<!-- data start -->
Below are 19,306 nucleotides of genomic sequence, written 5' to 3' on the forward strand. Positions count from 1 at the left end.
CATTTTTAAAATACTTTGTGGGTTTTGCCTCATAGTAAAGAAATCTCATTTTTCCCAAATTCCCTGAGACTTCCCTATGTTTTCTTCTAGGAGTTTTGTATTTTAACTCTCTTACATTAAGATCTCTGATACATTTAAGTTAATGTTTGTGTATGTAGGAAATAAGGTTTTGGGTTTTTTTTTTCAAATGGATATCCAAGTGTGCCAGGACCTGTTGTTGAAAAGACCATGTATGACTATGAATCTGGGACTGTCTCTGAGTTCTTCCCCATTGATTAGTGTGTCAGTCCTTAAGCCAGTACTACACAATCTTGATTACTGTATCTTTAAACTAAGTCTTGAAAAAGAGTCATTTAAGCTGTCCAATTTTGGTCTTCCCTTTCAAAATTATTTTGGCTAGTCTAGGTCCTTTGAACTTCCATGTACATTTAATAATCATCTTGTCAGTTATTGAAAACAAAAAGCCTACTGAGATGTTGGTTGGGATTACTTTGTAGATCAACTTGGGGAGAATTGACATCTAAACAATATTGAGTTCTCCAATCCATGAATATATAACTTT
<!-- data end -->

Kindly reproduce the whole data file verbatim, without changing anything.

Below are 19,306 nucleotides of genomic sequence, written 5' to 3' on the forward strand. Positions count from 1 at the left end.
CATTTTTAAAATACTTTGTGGGTTTTGCCTCATAGTAAAGAAATCTCATTTTTCCCAAATTCCCTGAGACTTCCCTATGTTTTCTTCTAGGAGTTTTGTATTTTAACTCTCTTACATTAAGATCTCTGATACATTTAAGTTAATGTTTGTGTATGTAGGAAATAAGGTTTTGGGTTTTTTTTTTCAAATGGATATCCAAGTGTGCCAGGACCTGTTGTTGAAAAGACCATGTATGACTATGAATCTGGGACTGTCTCTGAGTTCTTCCCCATTGATTAGTGTGTCAGTCCTTAAGCCAGTACTACACAATCTTGATTACTGTATCTTTAAACTAAGTCTTGAAAAAGAGTCATTTAAGCTGTCCAATTTTGGTCTTCCCTTTCAAAATTATTTTGGCTAGTCTAGGTCCTTTGAACTTCCATGTACATTTAATAATCATCTTGTCAGTTATTGAAAACAAAAAGCCTACTGAGATGTTGGTTGGGATTACTTTGTAGATCAACTTGGGGAGAATTGACATCTAAACAATATTGAGTTCTCCAATCCATGAATATATAACTTT